mother’s day, 2014

Jeanne here.

I wrote this a few years ago now.¬†But I was looking through old files, cleaning up the mess that is my computer, and stumbled upon it. And since it’s Mother’s Day, it just seems appropriate to share it because …

Well …

Because like most people, I love my mom. And I don’t mind bragging about her ūüôā


If you’ve met my mom, you are probably already aware that she’s one of the most loyal, passionate, compassionate, fearless, resourceful, bend-over-backwards-to-help-anyone-women you know. And that’s if you’ve spent five minutes with her.

If you are in her circle of friends or family she will stand by you, support you, defend you, love you and honor you until her own heart breaks.

And on top of that, she’s actually funny … laughs from the depths of her soul and knows how to enjoy the moment she’s in. She may hold onto hurt, but she lets go of pain (which is not a contradiction if you think about it for just one moment). And for as long as I’ve known her, she’s been an example of what’s good in the world.

So you can probably also imagine that, having this woman as a mother, it’s a bit challenging to come up with just one special memory … and the list of things she’s done to make a difference in my life is pretty much endless.

I could tell you about the road trips she and my grandmother made to visit me in Washington, DC ‚Ķ hours upon hours on the road, only to be relegated to eating over-cooked penne with store-bought sauce, drinking red wine with my girlfriends on the floor of a basement studio apartment ‚Ķ three of us later sleeping on a full-size futon … and then being willing to trek around the corner in her pajamas to my favorite local coffee shop. I didn’t have a coffee maker and for some reason would NOT let them get dressed before we had coffee and they were both game to make the walk …¬†I wish I had a picture of this … kick myself daily for not capturing our slumber parties on film.)

Or I could tell you about the Christmas we spent at a condo in Hilton Head. No Christmas tree in sight, so my mom whips out a 3-inch butter knife adorned with a mini evergreen and we spend the next three days taking pictures¬†holding¬†the ‚Äútree.‚ÄĚ (Somehow I don’t have any of the photos, but I promise, this happened and if you were there you might have laughed)

I could also tell you about how, raising seven kids on the income of a nurse and a mailman, she was miraculously able to create a world in which we had no idea how hard they had to struggle to make ends meet. We had a beautiful home that was meticulously clean and equally welcoming. Good food in our bellies. Magical Christmas mornings and very few cares in the world.

That’s one good mom, in my estimation.

But the moment that just blew me away was five minutes after my daughter was born.


I thought MY life was flipped upside down by her birth. I was pretty scared. My job was on the line. My future was up in the air. And to be honest, my whole perspective just took a 180 degree shift.

And my mom was a rock.

She was amazing.

Actually, she completely blew my mind.

She changed everything.

She somehow convinced her boss to switch around her work schedule and got in the car at the crack of dawn (or earlier) every Monday morning and drove two plus hours in horrible traffic from Indio to Los Angeles so she and and my retired-step dad could spend four days a week living in a small guest room caring for our little girl.  She fed, bathed, played with and loved my daughter like no one else. I never had to worry about what it would be like to leave her with a stranger.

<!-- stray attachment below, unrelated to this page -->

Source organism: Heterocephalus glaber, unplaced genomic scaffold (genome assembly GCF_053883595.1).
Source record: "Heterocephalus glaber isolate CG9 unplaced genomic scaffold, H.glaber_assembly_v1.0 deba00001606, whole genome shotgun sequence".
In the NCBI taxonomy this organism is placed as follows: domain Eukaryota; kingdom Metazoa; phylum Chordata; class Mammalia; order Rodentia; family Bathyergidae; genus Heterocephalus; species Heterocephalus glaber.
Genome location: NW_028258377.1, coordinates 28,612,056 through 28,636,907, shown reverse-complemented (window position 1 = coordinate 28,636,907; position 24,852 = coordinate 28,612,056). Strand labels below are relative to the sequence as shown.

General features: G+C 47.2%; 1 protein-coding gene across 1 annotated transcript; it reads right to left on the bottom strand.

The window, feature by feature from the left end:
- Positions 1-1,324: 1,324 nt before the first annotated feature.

She gave me the courage to face each day with a smile. She laughed at me when I got too ‚Äúnew mom crazy.‚ÄĚ And she gave me the confidence to take a step back and make changes in my own life for the sake of my daughter ‚Ķ the way she made changes for me.

It was her example that gave me¬†¬†‚Äúpermission‚ÄĚ to change my life for my daughter’s.

It was her passion and compassion that inspired me to quit the 14-hr-a-day job so I could spend time with my daughter, even though it meant giving up some of my precious independence to do it.


My Mom has always lived by example. She puts the people she love higher on the priority list than ‚Äústuff‚ÄĚ and her heart is where¬†my¬†heart resides.

I have a phenomenal mother.

And I am thankful.


Happy Mother’s Day, Mom! ¬†I love you!!

good (for you) cooking fats

Before you spritz that vegetable cooking spray in your pan …


Put the vegetable oil down and step away from the stove!


If you’re still cooking with vegetable or canola oil, I want you to consider that canola oil is only five percent saturated fat (WHICH IS NOT A GOOD THING). The¬†process to extract the oil from the rape seed requires high heat, hydrogen, solvents, bleach, deodorant, etc, to make it palatable. It has a high sulphur content, and¬†goes rancid quickly and easily, which makes it difficult for our bodies to digest.

Thankfully, there are finally reports reaching the mainstream that are showing what Weston A. Price knew in the 1930s when he was doing his research on the benefits of traditional diets. Saturated fats are not the enemy.

The news is out: Saturated Fats are not bad for you. 

good fats

I know a lot of people who live in fear of fat.

They cook with teflon or add a squirt of cooking spray to the bottom of the pan. Butter their bread with margarine. Drink low fat milk. Eat non-fat yogurt. And they do it on the order of their heart-conscious doctor.

I’m not going to tell you to ignore the advice of your medical professional. I’m not a doctor, after all.

But I’m going to ask you ton consider that you share¬†this¬†article with him/her. Ask about the new research. Engage him/her in a conversation to understand¬†where the recommendations come from.